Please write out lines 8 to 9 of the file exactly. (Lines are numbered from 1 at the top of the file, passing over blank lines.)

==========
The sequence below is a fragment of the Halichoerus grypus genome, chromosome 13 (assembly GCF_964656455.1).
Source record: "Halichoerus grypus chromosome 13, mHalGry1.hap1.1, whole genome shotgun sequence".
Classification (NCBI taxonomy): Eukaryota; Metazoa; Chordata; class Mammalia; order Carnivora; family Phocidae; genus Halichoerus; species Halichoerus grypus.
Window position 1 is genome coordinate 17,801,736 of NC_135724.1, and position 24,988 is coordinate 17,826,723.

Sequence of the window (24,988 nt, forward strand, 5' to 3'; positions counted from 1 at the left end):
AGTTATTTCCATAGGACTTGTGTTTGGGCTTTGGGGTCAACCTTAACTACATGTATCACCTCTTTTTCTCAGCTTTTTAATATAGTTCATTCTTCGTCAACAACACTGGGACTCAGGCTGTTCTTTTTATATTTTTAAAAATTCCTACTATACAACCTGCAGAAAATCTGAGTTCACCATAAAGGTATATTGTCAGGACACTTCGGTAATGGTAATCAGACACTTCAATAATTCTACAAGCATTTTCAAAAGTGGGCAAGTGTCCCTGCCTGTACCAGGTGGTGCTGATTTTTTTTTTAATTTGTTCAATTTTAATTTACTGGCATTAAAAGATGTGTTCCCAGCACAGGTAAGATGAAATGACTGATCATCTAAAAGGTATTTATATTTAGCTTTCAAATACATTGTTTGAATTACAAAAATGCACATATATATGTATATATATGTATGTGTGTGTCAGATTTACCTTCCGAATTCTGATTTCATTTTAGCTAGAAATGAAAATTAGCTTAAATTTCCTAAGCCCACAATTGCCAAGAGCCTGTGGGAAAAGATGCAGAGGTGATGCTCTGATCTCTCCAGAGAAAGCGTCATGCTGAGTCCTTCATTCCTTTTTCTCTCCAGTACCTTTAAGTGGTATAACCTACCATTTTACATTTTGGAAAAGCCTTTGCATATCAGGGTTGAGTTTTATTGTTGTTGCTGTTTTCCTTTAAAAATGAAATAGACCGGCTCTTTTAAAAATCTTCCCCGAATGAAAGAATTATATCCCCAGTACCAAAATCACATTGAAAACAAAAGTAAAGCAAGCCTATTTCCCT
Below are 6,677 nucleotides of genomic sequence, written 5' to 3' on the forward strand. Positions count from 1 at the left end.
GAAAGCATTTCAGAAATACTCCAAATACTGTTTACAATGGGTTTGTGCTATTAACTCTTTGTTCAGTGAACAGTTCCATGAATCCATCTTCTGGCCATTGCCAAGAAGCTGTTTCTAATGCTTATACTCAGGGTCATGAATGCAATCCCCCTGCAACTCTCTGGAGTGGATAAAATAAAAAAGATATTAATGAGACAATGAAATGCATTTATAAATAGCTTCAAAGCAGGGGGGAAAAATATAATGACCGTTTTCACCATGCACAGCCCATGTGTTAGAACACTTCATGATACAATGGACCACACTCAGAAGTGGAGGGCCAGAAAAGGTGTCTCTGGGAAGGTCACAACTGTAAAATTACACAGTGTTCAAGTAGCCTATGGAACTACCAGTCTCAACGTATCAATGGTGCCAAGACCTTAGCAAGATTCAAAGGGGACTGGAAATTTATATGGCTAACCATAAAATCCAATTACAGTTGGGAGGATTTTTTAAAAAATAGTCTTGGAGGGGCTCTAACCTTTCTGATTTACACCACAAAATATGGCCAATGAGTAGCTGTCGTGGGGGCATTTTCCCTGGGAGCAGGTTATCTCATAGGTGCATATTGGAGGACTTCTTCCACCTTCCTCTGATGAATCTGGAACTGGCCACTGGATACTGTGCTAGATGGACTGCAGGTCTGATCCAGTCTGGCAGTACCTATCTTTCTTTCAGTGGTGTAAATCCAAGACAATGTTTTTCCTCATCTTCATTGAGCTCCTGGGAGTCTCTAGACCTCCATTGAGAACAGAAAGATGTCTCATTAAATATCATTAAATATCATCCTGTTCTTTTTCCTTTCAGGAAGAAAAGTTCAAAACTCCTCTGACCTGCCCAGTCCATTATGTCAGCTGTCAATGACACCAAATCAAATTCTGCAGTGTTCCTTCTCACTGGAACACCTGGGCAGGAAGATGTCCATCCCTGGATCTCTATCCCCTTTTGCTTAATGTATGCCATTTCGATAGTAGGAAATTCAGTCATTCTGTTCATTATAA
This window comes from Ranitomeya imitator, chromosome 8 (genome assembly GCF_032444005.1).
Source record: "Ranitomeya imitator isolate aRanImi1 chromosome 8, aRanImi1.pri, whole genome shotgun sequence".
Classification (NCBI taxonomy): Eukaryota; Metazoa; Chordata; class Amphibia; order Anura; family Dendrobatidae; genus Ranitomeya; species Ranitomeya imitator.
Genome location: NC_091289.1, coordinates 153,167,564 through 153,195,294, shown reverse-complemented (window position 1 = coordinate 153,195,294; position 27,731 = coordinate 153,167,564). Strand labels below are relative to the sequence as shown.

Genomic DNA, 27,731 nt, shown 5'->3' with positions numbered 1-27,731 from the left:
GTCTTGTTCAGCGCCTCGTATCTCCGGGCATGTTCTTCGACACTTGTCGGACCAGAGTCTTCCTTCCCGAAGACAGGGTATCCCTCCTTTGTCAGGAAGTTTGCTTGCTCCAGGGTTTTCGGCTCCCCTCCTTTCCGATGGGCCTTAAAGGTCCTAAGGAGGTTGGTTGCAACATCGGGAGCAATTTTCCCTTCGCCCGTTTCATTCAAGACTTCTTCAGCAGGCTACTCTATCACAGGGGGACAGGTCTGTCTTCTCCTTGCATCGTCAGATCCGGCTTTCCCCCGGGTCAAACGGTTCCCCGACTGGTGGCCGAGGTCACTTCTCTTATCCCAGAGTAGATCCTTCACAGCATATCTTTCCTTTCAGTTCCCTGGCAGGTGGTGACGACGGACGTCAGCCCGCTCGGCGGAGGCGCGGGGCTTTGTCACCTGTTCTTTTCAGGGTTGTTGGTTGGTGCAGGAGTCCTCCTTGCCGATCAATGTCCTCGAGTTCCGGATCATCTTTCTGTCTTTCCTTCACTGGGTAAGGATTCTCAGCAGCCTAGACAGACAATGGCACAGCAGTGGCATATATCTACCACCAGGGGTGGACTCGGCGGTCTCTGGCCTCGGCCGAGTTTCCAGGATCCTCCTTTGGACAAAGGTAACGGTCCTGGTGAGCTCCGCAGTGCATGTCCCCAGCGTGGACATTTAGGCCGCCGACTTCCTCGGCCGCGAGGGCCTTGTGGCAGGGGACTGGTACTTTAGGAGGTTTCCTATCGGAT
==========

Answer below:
GAAAGCATTTCAGAAATACTCCAAATACTGTTTACAATGGGTTTGTGCTATTAACTCTTTGTTCAGTGAACAGTTCCATGAATCCATCTTCTGGCCATTGCCAAGAAGCTGTTTCTAATGCTTATACTCAGGGTCATGAATGCAATCCCCCTGCAACTCTCTGGAGTGGATAAAATAAAAAAGATATTAATGAGACAATGAAATGCATTTATAAATAGCTTCAAAGCAGGGGGGAAAAATATAATGACCGTTTTCACCATGCACAGCCCATGTGTTAGAACACTTCATGATACAATGGACCACACTCAGAAGTGGAGGGCCAGAAAAGGTGTCTCTGGGAAGGTCACAACTGTAAAATTACACAGTGTTCAAGTAGCCTATGGAACTACCAGTCTCAACGTATCAATGGTGCCAAGACCTTAGCAAGATTCAAAGGGGACTGGAAATTTATATGGCTAACCATAAAATCCAATTACAGTTGGGAGGATTTTTTAAAAAATAGTCTTGGAGGGGCTCTAACCTTTCTGATTTACACCACAAAATATGGCCAATGAGTAGCTGTCGTGGGGGCATTTTCCCTGGGAGCAGGTTATCTCATAGGTGCATATTGGAGGACTTCTTCCACCTTCCTCTGATGAATCTGGAACTGGCCACTGGATACTGTGCTAGATGGACTGCAGGTCTGATCCAGTCTGGCAGTACCTATCTTTCTTTCAGTGGTGTAAATCCAAGACAATGTTTTTCCTCATCTTCATTGAGCTCCTGGGAGTCTCTAGACCTCCATTGAGAACAGAAAGATGTCTCATTAAATATCATTAAATATCATCCTGTTCTTTTTCCTTTCAGGAAGAAAAGTTCAAAACTCCTCTGACCTGCCCAGTCCATTATGTCAGCTGTCAATGACACCAAATCAAATTCTGCAGTGTTCCTTCTCACTGGAACACCTGGGCAGGAAGATGTCCATCCCTGGATCTCTATCCCCTTTTGCTTAATGTATGCCATTTCGATAGTAGGAAATTCAGTCATTCTGTTCATTATAA
This window comes from Ranitomeya imitator, chromosome 8 (genome assembly GCF_032444005.1).